Macro Afternoon

See the latest Australian dollar analysis here:

Macro Morning

The rumblings of fear are being heard across equity markets here in Asia with more safe haven buying in gold and bonds pushing stocks down across the region. Offshore Yuan is trading another handle higher at over 7.04 while the Aussie dollar has been pummeled to an 11 year low and briefly touched the 65 level against USD.

The Shanghai Composite is the odd one out, currently up 0.5% to 3044 points while the Hang Seng Index is down 0.7% to 27408 points as it struggles to hold on to short term support:

Japanese share markets are not lifting in line with the selloff in Yen, with the Nikkei 225 down to 23468 points. The USDJPY pair is steadying right on the 112 handle, capping off a big week, but looks extremely overextended here:

The ASX200 is currently 0.25% lower at 7142 points, still holding on above the 7100 barrier. The Australian dollar continues its big falls, now dicing with the 66 handle as it produces an eleven year low :

Eurostoxx and S&P futures are falling alongside the dour mood here in Asia, with the four hourly chart of the S&P500 showing price testing ATR support again at the 3360 point level that must hold or the bearish rising wedge pattern will be fulfilled:

The economic calendar finsihes the week with a slew of preliminary PMI data across Europe, then the actual European CPI print for Janaury, then another lot of PMI data from the ‘States. Have a good weekend!

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  1. “The Shanghai Composite is the odd one out, currently up 0.5%”

    Ah, so that’s what they mean by ‘command economy’.

  2. Migration vs the economy. Can we avoid a recession? Can’t believe how vibrant things are becoming, the pace is extraordinary.

  3. Greens leader Adam Bandt has called for school fees to be scrapped for public schools as families face costs of up to $5000 a year for ‘free’ education.

    books, stationery, uniforms, school camps – these are all little costs that all add up.

    Mr Bandt said he saw no reason why all these costs should not be covered by the federal government, given that it spends $12.6 billion on private schools and just $8.3 billion on public schools that teach two out of every three students.

    Much better than his “green new deal” (import more vibrants)

    • What about the vibrant primary school ‘stoodents’ and their marvelous parents, carers and otherwise extended family?

      • As much as I am against insane immigration levels and barriers to entry for various groups of migrants to public services, education should be provided to all children, especially primary and middle. I see an argument towards pay-to-play scheme for years 11-12, when the students can get into vocational, etc. But potentially withholding education from children, whose parents cannot pay for it because they are migrants and don’t have a job is a punishment of the children for the sins of the adults.

        • This may come as a surprise to you but student visas are now awarded for primary school students too… how vibrant is that?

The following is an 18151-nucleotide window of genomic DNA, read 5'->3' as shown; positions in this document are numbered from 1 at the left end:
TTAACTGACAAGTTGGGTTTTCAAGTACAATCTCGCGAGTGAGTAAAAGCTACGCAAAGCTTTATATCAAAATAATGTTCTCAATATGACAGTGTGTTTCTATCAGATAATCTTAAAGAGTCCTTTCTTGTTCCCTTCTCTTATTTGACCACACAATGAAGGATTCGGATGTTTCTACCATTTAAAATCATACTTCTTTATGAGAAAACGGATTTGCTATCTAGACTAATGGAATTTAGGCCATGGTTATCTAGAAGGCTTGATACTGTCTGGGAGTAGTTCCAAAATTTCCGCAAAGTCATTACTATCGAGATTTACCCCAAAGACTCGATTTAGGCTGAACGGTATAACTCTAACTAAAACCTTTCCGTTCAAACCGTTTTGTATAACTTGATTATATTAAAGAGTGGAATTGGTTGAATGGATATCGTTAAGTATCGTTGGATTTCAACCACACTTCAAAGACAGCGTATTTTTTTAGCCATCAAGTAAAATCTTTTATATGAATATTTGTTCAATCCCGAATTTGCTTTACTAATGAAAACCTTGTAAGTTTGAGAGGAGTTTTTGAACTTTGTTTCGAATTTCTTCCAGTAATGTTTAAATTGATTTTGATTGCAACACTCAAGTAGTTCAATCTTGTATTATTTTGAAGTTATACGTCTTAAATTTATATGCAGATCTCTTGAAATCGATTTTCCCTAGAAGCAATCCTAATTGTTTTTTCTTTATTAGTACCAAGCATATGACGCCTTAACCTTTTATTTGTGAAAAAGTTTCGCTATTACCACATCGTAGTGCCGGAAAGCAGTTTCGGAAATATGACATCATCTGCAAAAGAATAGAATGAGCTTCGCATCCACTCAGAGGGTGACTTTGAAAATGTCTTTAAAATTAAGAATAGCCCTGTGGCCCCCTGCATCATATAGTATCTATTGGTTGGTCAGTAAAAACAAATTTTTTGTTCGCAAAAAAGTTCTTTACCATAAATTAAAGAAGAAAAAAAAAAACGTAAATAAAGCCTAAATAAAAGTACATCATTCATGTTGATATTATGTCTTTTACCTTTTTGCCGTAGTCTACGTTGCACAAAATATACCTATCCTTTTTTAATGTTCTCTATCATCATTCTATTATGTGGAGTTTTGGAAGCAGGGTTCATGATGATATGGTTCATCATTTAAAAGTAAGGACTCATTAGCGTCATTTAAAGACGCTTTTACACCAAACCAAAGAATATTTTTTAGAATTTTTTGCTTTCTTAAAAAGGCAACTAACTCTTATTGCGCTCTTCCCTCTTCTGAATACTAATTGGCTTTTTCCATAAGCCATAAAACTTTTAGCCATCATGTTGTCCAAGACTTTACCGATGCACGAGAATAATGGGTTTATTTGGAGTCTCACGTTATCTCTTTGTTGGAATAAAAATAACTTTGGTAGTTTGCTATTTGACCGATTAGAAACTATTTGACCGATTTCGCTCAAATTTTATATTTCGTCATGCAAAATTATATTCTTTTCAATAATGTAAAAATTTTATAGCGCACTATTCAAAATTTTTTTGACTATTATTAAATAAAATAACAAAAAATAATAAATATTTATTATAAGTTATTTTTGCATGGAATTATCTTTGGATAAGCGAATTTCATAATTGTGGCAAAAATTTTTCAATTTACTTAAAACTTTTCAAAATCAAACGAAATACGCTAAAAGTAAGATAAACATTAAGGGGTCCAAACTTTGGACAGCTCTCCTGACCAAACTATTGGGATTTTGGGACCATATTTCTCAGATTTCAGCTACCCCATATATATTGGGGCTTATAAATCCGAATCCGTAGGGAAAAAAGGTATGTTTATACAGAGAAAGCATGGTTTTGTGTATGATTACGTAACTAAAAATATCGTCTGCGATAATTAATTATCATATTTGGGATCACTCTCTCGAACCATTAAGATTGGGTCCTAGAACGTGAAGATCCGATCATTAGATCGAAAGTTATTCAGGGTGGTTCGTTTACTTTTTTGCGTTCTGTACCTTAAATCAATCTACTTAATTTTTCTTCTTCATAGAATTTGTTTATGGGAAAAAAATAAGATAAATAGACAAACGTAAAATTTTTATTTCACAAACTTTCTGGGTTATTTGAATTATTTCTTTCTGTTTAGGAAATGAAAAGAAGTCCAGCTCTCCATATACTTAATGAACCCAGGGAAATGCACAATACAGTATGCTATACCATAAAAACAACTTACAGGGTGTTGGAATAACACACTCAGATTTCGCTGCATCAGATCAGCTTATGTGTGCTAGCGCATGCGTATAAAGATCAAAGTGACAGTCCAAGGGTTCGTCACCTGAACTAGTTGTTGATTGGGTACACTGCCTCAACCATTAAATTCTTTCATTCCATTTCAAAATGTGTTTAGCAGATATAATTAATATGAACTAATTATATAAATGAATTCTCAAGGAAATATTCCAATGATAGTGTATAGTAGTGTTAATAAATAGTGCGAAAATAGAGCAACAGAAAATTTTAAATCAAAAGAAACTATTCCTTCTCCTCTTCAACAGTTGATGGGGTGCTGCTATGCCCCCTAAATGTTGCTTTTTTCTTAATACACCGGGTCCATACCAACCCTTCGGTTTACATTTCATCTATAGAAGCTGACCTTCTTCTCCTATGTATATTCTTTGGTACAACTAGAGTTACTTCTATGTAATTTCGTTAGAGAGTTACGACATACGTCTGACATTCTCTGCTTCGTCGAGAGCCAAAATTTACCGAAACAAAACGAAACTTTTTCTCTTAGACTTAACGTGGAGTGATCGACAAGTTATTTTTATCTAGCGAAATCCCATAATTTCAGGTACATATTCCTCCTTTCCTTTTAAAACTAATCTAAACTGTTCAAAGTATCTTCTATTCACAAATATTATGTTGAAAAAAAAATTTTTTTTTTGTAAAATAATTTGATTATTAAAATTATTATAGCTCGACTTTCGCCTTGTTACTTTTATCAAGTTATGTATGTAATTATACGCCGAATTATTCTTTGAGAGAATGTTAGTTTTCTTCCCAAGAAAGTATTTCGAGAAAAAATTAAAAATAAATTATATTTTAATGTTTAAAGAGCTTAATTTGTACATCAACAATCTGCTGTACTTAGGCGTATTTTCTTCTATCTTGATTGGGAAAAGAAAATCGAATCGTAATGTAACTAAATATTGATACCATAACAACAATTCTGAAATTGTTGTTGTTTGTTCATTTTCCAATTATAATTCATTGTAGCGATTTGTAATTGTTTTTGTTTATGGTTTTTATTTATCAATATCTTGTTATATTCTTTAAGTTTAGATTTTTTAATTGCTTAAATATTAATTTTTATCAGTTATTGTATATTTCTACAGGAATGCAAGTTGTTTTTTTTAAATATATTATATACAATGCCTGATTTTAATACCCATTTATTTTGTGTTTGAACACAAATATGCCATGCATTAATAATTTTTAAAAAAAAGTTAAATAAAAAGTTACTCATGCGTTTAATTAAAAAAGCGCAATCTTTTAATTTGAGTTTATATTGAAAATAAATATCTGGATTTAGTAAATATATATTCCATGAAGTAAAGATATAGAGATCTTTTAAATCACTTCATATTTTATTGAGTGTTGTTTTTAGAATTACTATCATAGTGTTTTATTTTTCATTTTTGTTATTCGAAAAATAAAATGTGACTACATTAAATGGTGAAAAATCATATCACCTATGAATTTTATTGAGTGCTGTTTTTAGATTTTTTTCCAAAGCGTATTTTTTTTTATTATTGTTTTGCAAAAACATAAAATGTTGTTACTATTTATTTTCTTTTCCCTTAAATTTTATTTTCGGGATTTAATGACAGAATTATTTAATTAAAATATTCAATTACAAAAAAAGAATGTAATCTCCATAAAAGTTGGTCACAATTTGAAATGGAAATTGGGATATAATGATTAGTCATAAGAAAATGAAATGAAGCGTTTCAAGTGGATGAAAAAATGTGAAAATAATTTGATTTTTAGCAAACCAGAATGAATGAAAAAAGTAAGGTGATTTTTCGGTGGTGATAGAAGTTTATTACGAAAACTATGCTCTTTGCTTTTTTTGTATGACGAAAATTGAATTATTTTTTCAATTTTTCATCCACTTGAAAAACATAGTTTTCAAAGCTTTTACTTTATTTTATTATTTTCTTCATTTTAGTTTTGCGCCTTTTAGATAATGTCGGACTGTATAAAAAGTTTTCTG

• State Government poised to charge parents on 457 visas up to $6100 per child for public education.

          I completely agree with this law. Charge them for the overcrowding they cause.

    • I don’t see how people blow $5k on public education — is that over the entire school career? We chip in a bit here and there but I don’t imagine it comes to $5k. $200 a year – maybe $350 with stationery.

    • Rorke's DriftMEMBER

      Great initative. The “welcome to country” is divisive and political and in many cases offensive. Was it last year or the one before that I listened to a guy state on the morning of the Sydney Cricket Test at the SCG that I was a guest in the country. This at one of the most sacred gathering places in modern Australian culture, the SCG in January, where all Australians are welcome to attend and feel included and this blokes tries to tells me Im a guest in his land. If I dont belong at the SCG test, I dont belong anywhere. I switched the TV off and never watched a moment of that Test. Lots of examples like this.

        • Rorke's DriftMEMBER

          I gave an example above, you could offer more on your views. Nevertheless to elaborate, Australia has to find a common culture and identity to thrive and for all citizens to feel they belong so we can be strong and cohensive as a society, not just exist as an economic zone and be exposed to continued breakdown of society and community. One of the enemies of a cohensive society is for tribalism between ethnic groups with no common values or care for each other and even worse, is for a particular group saying we were here first, no one else is legitimate or belongs. When someone stands up in public and tells you that you’re just a guest i.e. not a citizen in your own country then that’s offensive. When the media promotes this stuff, then its dangerous. If indigenous people want reconciliation then reconcile, but everything I see publicly is political statements seeking special priveleges and rights and separate identity.

          • Welcome to country doesn’t say you’re a guest nor that you’re not a citizen (irony alert given the Constitution and its treatment of First Nation people). It recognises the first inhabitants here, as well as the rest.

            I don’t suffer white guilt, work in an area with a strong, positive Aboriginal culture, and I personally have no issue with WTC nor acknowledgements.

            I get what you’re saying but I think WTC is the least of our issues, TBH

  4. Great news everyone! The Sustainable Australia Party has done extensive research into their absolutely abysmal performances since they decided to drop their focus from lowering immigration.